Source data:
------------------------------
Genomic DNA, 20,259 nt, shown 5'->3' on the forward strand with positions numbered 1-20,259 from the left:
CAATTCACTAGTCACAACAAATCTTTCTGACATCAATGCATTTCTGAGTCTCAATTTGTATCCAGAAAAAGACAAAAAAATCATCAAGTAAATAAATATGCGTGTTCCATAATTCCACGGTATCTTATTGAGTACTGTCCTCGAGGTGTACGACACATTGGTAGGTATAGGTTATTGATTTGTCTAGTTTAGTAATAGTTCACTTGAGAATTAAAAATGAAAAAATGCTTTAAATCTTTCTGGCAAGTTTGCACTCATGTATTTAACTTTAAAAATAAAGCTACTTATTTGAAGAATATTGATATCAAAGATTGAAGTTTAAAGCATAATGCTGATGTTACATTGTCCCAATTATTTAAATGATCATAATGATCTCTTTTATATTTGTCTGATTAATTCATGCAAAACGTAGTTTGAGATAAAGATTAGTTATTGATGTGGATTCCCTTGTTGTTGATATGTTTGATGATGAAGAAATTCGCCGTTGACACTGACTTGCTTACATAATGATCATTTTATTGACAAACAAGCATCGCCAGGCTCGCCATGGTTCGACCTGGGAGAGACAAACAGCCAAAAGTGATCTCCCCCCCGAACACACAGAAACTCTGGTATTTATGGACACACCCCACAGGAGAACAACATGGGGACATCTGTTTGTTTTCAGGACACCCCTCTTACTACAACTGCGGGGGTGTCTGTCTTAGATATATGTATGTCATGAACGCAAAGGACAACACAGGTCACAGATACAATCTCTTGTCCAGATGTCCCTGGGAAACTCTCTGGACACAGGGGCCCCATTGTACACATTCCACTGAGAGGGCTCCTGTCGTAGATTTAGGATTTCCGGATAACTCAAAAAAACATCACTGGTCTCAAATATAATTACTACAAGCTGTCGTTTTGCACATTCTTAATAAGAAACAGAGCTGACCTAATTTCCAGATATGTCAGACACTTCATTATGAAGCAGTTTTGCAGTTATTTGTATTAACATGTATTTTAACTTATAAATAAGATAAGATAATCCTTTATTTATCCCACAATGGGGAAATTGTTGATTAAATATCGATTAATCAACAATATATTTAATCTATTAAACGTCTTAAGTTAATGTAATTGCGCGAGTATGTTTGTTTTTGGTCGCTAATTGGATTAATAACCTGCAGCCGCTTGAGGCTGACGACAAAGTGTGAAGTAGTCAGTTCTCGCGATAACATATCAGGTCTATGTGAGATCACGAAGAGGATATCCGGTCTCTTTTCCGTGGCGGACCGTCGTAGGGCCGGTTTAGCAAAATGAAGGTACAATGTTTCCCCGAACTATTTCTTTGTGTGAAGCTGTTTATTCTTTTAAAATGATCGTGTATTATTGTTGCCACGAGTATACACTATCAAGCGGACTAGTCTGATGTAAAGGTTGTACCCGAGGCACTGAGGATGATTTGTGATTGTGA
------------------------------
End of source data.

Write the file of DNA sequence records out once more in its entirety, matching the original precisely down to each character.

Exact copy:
Genomic DNA, 20,259 nt, shown 5'->3' on the forward strand with positions numbered 1-20,259 from the left:
CAATTCACTAGTCACAACAAATCTTTCTGACATCAATGCATTTCTGAGTCTCAATTTGTATCCAGAAAAAGACAAAAAAATCATCAAGTAAATAAATATGCGTGTTCCATAATTCCACGGTATCTTATTGAGTACTGTCCTCGAGGTGTACGACACATTGGTAGGTATAGGTTATTGATTTGTCTAGTTTAGTAATAGTTCACTTGAGAATTAAAAATGAAAAAATGCTTTAAATCTTTCTGGCAAGTTTGCACTCATGTATTTAACTTTAAAAATAAAGCTACTTATTTGAAGAATATTGATATCAAAGATTGAAGTTTAAAGCATAATGCTGATGTTACATTGTCCCAATTATTTAAATGATCATAATGATCTCTTTTATATTTGTCTGATTAATTCATGCAAAACGTAGTTTGAGATAAAGATTAGTTATTGATGTGGATTCCCTTGTTGTTGATATGTTTGATGATGAAGAAATTCGCCGTTGACACTGACTTGCTTACATAATGATCATTTTATTGACAAACAAGCATCGCCAGGCTCGCCATGGTTCGACCTGGGAGAGACAAACAGCCAAAAGTGATCTCCCCCCCGAACACACAGAAACTCTGGTATTTATGGACACACCCCACAGGAGAACAACATGGGGACATCTGTTTGTTTTCAGGACACCCCTCTTACTACAACTGCGGGGGTGTCTGTCTTAGATATATGTATGTCATGAACGCAAAGGACAACACAGGTCACAGATACAATCTCTTGTCCAGATGTCCCTGGGAAACTCTCTGGACACAGGGGCCCCATTGTACACATTCCACTGAGAGGGCTCCTGTCGTAGATTTAGGATTTCCGGATAACTCAAAAAAACATCACTGGTCTCAAATATAATTACTACAAGCTGTCGTTTTGCACATTCTTAATAAGAAACAGAGCTGACCTAATTTCCAGATATGTCAGACACTTCATTATGAAGCAGTTTTGCAGTTATTTGTATTAACATGTATTTTAACTTATAAATAAGATAAGATAATCCTTTATTTATCCCACAATGGGGAAATTGTTGATTAAATATCGATTAATCAACAATATATTTAATCTATTAAACGTCTTAAGTTAATGTAATTGCGCGAGTATGTTTGTTTTTGGTCGCTAATTGGATTAATAACCTGCAGCCGCTTGAGGCTGACGACAAAGTGTGAAGTAGTCAGTTCTCGCGATAACATATCAGGTCTATGTGAGATCACGAAGAGGATATCCGGTCTCTTTTCCGTGGCGGACCGTCGTAGGGCCGGTTTAGCAAAATGAAGGTACAATGTTTCCCCGAACTATTTCTTTGTGTGAAGCTGTTTATTCTTTTAAAATGATCGTGTATTATTGTTGCCACGAGTATACACTATCAAGCGGACTAGTCTGATGTAAAGGTTGTACCCGAGGCACTGAGGATGATTTGTGATTGTGA